4) Integration of faith with life
        Actions speak louder than words.  Asian people are pragmatic people.  They are keen to watch whether Christianity works.  The desirability of the Christian faith needs to be demonstrated not only by words but also by deeds.  For example, Asian religions are often proud of their spirit of inclusiveness.  It can be pointed out that truth claims have to exclude what contradict them.  There is no difference between the East & the West here.  For example, if Christians believe in a personal Creator & Buddhists don't.  Then they have to contradict one another.  Any appearance that the Buddhists are more tolerant in this aspect is illusory- unless Buddhists are willing to forego all truth claims (which is unlikely).  However, apart from the logical point, it is important to remember that conviction in some truth claims does not mean a rigid or narrow mind.  Christians need to show that they can combine conviction with openness & respect.  Furthermore, they need to promote peace & mutual respect in action.  This will be a more persuasive response to the charge of intolerance.

5) Combining analytical thinking with synoptic vision
        Since the Eastern context is itself diversified, the apologist will in fact meet people of very different mindsets.  Some are more rational, analytical, & science-oriented while others are more pragmatic, intuitive & ethics-oriented.  Hence many types of apologetics are needed.  On the one hand, a successful apologist needs to show great analytical skills when rationalist people are pressing charges of irrationality against Christianity.  For example, to those who claim that science is the only way to truth, we can ask, how do you support this claim?  This claim does not rest on sensory observations or experimental proof.  This seems to be itself an unscientific, philosophical claim (in the province of epistemology).  So if it is true, then since it itself is unscientific, it is not true!  In a word, this basic claim of scientism is self-defeating or self-referentially incoherent.  Critical thinking does not necessarily serve atheism.  It can be used to expose many bogus claims of secular ideology.      Another example, the problem of evil is a very common objection.  It can be put in a logical form:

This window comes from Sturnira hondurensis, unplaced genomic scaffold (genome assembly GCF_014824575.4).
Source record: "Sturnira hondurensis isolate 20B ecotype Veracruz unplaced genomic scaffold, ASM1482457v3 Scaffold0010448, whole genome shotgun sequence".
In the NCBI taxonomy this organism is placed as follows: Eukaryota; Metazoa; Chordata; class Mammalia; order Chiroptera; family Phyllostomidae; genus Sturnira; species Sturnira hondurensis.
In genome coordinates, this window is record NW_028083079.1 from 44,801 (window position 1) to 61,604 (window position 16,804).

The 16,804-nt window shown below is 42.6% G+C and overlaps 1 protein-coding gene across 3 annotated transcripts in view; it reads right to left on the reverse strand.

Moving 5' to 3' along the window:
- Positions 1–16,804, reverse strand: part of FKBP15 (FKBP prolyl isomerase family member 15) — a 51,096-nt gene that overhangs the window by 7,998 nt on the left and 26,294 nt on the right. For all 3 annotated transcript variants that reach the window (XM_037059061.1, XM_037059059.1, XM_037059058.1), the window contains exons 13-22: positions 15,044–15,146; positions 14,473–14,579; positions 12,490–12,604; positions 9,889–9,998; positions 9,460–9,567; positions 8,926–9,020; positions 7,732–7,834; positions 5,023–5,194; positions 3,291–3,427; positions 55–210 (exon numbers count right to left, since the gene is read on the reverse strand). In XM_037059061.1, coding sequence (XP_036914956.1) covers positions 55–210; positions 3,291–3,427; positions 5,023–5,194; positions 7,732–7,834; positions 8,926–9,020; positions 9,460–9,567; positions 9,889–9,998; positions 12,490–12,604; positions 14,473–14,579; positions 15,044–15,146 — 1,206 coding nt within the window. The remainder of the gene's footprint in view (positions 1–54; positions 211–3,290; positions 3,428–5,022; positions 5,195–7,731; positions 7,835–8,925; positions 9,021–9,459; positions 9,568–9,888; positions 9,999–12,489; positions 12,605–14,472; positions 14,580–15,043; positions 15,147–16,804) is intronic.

1) If God is all-powerful, He can eliminate all evils.
2) If God is all-good, He will eliminate all evils.
3) If an all-powerful & all-good God exists, there will be no evils.
4) Some evils exist.
5) Therefore, an all-powerful & all-good God does not exist.
        The argument seems valid & the objector seems to show acute intelligence.  However, almost all contemporary philosophers of religion nowadays agree that this argument fails.  The premises do not stand up to critical scrutiny.  The premise (1) is problematic because omnipotence does not include logically impossible things.  For example, it is impossible for God to create free agents & then compel them to choose only the good because the task is inherently impossible.  Premise (2) is also problematic because some evils may be preconditions of some higher good.  If God wills the higher good, he may have a morally sufficient reason to allow some evils to occur.  Two problematic premises in the above argument suffice to render it unsound.   This also illustrates how good, analytical thinking can actually defuse rational objections to faith.